Robert Whiting In search of awesome

A Walk in the Woods


“Does anyone remember me?” The fawn repeated. Nearly the same surprised and confused expression painted the faces of all but one of the children gathered in front of him. Half the children stared at the goat-humanoid head, the other half stared at his hooved feet. His lack of clothing was the least of the many oddities.

Jack slowly raised his hand. Noticing the movement, the fawn did a double take. “What is your name young human?”


“Now, then Jack. What is my name?” A knowing smile crossing his face.

“You’re Mr Rockhoof. The faun. You took us on a walk through the woods just yesterday.” With each word the knowing smile faded from the faun’s face replaced by surprise.

He regained composure and eyed the other children, “So I did. Well then. Does anyone else remember me?”

A few seconds passed before a girl raised her hand. The fawn’s eye’s opened wide. “You remember me as well?”

“Um, no. I wanted to know if I can have a fawn costume too.”

Mr Rockhoof threw his head back and laughed. He continued to laugh for some time, and in a few minutes the whole group of children were laughing with him–though most didn’t understand why, and only one remembered why.

Once the laughter died down and the eyes were dried, Mr. Rockhoof lead them into the forest on a well worn path that led up hill slightly.

The lecture sounded the same as the day before. “The trees are ancient and speak truths… magical creatures are always around us… you could spend a lifetime studying a single wild creature.” The only differences were the creatures that they came across, though there were overlaps of those too.

Flocks of wind pixies glowed in small waves across the treetops like swarms of fireflies in greens, yellows, and reds. Deer patrona nibbled moss off trees glowing a cold blue in the distance–they stayed far off the path.

This time Jack saw a short creature walking upright and muttering to himself. The creature looked like a younger, bluer version of Yoda but angry. When Mr. Rockhoof saw the creature he stopped his rambling lecture and pointed him out.

“Just through those trees, you’ll see a gremlin. There are only a few in the hills, and most will only come out at night. He must be in a real mood to be that shade of blue and out kicking tree stumps in the early afternoon.” Just then he kicked a tree stump and let out an indecipherable scream. The fawn’s ears folded back.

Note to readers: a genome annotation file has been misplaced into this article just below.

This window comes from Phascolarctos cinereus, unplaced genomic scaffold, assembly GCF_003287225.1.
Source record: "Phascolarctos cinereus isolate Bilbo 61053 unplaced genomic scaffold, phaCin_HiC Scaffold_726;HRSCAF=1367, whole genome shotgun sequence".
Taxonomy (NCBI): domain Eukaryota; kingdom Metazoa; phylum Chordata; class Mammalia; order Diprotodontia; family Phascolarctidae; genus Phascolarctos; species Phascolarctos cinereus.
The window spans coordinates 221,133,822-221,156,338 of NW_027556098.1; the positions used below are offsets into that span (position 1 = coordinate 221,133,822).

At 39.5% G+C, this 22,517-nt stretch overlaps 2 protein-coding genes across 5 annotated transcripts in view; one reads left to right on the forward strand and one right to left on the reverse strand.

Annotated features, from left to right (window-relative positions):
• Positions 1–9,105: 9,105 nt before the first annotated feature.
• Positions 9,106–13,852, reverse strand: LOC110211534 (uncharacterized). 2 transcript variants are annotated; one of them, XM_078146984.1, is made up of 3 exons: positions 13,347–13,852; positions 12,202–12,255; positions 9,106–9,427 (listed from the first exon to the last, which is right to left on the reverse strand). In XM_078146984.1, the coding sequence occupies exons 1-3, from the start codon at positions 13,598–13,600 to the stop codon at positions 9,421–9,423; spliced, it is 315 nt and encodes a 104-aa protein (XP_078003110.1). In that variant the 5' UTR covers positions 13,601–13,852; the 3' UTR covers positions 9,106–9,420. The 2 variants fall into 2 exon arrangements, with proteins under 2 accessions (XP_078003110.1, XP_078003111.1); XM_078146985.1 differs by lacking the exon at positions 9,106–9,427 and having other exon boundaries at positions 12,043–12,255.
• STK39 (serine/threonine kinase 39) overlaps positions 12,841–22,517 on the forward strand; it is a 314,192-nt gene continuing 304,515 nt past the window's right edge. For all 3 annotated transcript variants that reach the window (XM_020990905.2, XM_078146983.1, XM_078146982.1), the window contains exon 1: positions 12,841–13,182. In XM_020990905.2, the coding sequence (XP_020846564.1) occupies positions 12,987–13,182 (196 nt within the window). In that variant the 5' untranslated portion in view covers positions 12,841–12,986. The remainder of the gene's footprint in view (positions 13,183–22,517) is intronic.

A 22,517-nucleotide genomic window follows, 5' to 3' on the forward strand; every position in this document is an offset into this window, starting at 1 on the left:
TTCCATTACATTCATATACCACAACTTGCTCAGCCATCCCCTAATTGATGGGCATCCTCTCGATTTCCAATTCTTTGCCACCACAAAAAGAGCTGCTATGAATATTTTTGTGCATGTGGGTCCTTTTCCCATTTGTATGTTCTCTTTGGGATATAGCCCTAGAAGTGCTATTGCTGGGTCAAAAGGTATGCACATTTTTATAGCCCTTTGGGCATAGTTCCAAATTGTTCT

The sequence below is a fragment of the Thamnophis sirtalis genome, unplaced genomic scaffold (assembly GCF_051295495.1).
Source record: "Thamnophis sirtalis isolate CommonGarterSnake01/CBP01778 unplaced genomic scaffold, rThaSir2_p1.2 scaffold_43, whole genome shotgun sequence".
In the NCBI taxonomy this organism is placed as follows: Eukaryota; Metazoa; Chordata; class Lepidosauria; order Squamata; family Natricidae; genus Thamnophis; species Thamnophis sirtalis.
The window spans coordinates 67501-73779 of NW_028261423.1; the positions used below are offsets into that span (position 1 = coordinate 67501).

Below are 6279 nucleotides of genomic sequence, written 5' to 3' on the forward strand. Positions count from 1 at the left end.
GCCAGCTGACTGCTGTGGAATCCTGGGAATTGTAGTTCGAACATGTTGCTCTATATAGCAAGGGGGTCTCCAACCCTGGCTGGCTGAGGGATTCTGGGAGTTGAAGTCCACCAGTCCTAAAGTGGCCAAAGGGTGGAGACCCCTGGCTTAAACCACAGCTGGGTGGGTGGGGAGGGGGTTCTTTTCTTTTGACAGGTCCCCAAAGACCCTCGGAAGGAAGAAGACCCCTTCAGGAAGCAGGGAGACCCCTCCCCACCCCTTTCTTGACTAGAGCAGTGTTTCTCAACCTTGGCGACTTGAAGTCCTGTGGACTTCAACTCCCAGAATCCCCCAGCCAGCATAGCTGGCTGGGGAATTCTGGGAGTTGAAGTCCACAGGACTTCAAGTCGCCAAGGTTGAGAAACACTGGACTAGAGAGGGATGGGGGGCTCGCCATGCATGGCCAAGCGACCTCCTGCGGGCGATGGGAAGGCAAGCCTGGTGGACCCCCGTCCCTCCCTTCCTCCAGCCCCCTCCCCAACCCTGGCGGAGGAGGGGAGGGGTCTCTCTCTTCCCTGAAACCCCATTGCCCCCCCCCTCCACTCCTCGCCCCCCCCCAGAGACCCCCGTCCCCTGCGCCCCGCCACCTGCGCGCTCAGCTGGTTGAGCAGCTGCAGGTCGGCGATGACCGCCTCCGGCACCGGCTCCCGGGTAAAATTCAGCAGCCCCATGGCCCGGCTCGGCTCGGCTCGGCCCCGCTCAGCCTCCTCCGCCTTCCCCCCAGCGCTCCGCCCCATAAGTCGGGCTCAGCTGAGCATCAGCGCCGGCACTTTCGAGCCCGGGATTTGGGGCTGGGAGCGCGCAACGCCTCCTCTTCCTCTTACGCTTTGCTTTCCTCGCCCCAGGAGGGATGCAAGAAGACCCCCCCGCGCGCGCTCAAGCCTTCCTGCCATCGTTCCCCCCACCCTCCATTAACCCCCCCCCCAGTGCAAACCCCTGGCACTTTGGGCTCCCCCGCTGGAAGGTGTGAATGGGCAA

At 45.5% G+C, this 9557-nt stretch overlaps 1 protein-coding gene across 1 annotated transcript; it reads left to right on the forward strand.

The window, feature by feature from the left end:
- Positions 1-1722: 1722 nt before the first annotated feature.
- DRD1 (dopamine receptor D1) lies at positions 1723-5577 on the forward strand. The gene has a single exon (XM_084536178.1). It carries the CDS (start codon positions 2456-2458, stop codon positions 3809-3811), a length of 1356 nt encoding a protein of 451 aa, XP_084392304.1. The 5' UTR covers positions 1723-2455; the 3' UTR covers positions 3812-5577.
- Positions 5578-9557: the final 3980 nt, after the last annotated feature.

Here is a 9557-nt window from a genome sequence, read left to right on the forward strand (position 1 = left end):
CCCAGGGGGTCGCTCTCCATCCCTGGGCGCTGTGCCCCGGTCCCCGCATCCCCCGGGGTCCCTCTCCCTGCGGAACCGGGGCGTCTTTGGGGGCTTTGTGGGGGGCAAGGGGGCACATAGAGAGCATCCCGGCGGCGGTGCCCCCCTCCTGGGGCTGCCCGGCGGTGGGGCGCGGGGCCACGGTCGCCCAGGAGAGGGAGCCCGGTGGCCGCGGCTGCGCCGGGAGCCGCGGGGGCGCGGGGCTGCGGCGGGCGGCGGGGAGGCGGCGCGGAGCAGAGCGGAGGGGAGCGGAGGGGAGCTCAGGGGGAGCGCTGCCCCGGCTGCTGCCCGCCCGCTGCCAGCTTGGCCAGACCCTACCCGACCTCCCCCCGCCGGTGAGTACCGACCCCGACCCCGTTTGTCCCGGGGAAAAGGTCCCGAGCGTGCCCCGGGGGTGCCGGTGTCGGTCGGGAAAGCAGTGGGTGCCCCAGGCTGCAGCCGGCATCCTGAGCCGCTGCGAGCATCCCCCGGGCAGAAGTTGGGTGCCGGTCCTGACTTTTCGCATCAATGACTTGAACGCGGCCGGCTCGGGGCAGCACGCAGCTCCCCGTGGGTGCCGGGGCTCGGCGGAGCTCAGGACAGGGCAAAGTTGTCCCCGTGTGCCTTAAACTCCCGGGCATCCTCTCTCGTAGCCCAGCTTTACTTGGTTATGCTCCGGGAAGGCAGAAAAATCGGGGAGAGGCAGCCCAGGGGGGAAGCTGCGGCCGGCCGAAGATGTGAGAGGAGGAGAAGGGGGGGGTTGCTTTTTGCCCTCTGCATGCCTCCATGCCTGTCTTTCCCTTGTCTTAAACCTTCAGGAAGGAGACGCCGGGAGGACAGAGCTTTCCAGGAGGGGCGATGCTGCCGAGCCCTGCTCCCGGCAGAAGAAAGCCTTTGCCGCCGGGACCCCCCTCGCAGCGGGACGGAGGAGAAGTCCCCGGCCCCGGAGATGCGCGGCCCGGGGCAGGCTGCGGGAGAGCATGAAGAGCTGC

“Well. I’ll not stand to have any of you repeat that in a classroom. Let’s move along.” Several students were drawing and scribbling in their notebooks.

As they walked, Mr. Rockhoof continued his lecture on the importance of balance and nature’s way. Jack walked near the back of the group, eyes searching the trees for another glimpse of a magical creature. There, he saw it again. It looked like a large bat with two heads. It was the third time he’d seen it this trip. He thought he remembered seeing it the day before too. Then it was gone.

Jack heard Mr Rockhoof’s voice from up ahead, “and they eat the moss of the other sides of the tree, which is why humans believe moss only grows on one side of a tree. Any questions?”

He needed to know what that thing was, it gave him the creeps. “What is a two headed bat called?” All eyes were on him. “I saw one in the trees. Maybe more than one?”

Rockhoof walked right up to Jack and stooped to look him in the eyes, “Are you certain young human?”

“Yes, it was big and black with two heads, I saw it at least twice this trip, maybe yesterday too. It hangs onto trees pretty high up, it’s the only bat I’ve ever seen with a tail.”

“Frostfire,” he said under his breath. “Alright everyone, we’re going back to the Lodge. Now. We’ll have another walk again soon.” With that he turned back on the path and there was silence the whole way back to the Lodge, partly because of mood set by Mr Rockhoof’s determined face, nervous glances around the wood, and the pace was just a touch over walking speed. Everyone was breathing hard by the time they entered the clearing.